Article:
“We’re not going down that, are we?” Carolyn asked.
The slope of the street was quite severe
and the black ice potential was quite high:
the snow could be hiding nearly anything.
“Yes, here we go!” and like a bobsled run
the vehicle began its descent down Columbia.
There were few other vehicles out on the roads today
and we made it down to the Viaduct safely.
The snow was enough to discourage the locals,
but for us mountain state dwellers it was easy.
The trick was not to go too crazy with turning
and to be light-footed on the brake and the pedal.
Another half hour found us at the house I had a room in
with dinner preparations going ahead at full tilt:
the kitchen had four cooks in contention to use
all the available space in a flavorful symphony of scents.
Two of my housemates were in the Chef programs at South Seattle
so we were in essence a household of Cooks Versus Chefs here.
PJ put his efforts into the mashed potatoes and I assembled an oyster stuffing
for a Northwest twist and we left the rest to the almost Pros of the household.
I also made my first try at a chocolate blackberry pie on the dining room table
for want of prep space. Meanwhile, the other three cooks took turns chopping,
adding, stirring, and checking on their dishes in the kitchen. While PJ did his hosting
duties for a dinner that was estimated at twenty eight celebrants.
Thus the food preparations were truly on the order of a huge feast
and from just what we were preparing a whole platoon could be fed.
As the hour approached, so too our guests. The food cooking reached
its peak and the whole house was full of people and an super abundance
of anything one could want in a Horn of Plenty-themed Thanksgiving dinner:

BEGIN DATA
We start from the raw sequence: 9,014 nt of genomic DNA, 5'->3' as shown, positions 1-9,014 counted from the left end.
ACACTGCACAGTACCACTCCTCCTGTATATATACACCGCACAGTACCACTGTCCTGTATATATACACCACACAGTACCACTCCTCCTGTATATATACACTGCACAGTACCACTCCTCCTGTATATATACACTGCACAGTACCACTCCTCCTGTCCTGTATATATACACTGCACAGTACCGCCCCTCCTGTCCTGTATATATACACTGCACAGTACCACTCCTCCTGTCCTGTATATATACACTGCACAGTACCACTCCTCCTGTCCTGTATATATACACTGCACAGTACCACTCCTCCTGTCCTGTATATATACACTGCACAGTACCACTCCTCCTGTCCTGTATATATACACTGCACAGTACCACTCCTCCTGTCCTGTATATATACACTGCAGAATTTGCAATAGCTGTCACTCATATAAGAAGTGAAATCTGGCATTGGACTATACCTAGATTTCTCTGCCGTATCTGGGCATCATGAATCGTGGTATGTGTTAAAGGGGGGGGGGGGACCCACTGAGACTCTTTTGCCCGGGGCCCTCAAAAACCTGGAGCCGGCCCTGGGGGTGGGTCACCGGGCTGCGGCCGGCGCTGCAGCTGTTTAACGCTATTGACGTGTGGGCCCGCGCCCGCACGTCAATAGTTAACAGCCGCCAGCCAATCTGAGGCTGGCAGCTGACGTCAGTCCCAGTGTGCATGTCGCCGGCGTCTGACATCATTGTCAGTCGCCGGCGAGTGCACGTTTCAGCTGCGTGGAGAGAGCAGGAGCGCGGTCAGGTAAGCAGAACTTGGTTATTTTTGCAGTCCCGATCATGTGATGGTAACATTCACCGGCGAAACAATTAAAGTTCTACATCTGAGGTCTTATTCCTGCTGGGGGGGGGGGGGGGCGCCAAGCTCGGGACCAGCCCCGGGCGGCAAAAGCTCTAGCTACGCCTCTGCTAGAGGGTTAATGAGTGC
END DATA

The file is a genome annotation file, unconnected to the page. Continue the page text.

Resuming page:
two types of Turkey, Ham, Salmon, 3 types of stuffing, mashed and sweet potatoes, steamed
vegetables, a relish tray, cranberry sauce, rolls, bread, two types of gravy, beer and wine.
A loud and merry time was held by all:
Chefs, Drag Queens, Bears, Leather-Men and Leather-Women, People in Transition,
Carolyn who had moved here after me from Montana and myself
in my very early color changes and purple lightning bolt Cellophaned hair.
It was quite the crowd that had assembled for this Harvest Feasting
and all twenty eight had made it here despite the winter weather.
Toasts were made and soon our bellies were filled to bursting
with a dinner that afterwards people were moaning in appreciation of
if not a little overindulgence laying on all available horizontal surfaces
as all that gluttony made itself felt: the carbs plus the tryptophan kicked in,
but that wasn’t the end of our grand feast. No, we had still more to eat.
To Carolyn, I said, “I hope that you saved room for the desserts.”
She and others groaned, because even though they had been present
everyone had forgotten about them. There was a brief siesta and after
naps and other diversions, it was finally time for our just desserts.
There were three other pies besides mine: Pumpkin, Pecan and Apple, Gianduja,
a Tort, something else delicious and then there was the Coffee Diablo:
Brandy-laced coffee ran along a clove-studded orange peel into coffee cups below
in a magic show of orange and blue flames as the cloves caught.
The whole feast had pushed people into areas of uncomfortableness
which hadn’t been thought possible before this, even if was all so divine.
There was a second resting up and then a gradual departing of celebrants
though some were still there when I returned from taking Carolyn home.
It had been a feast to remember and still remains the feast from which
I can compare all the others to and find them not quite in the running.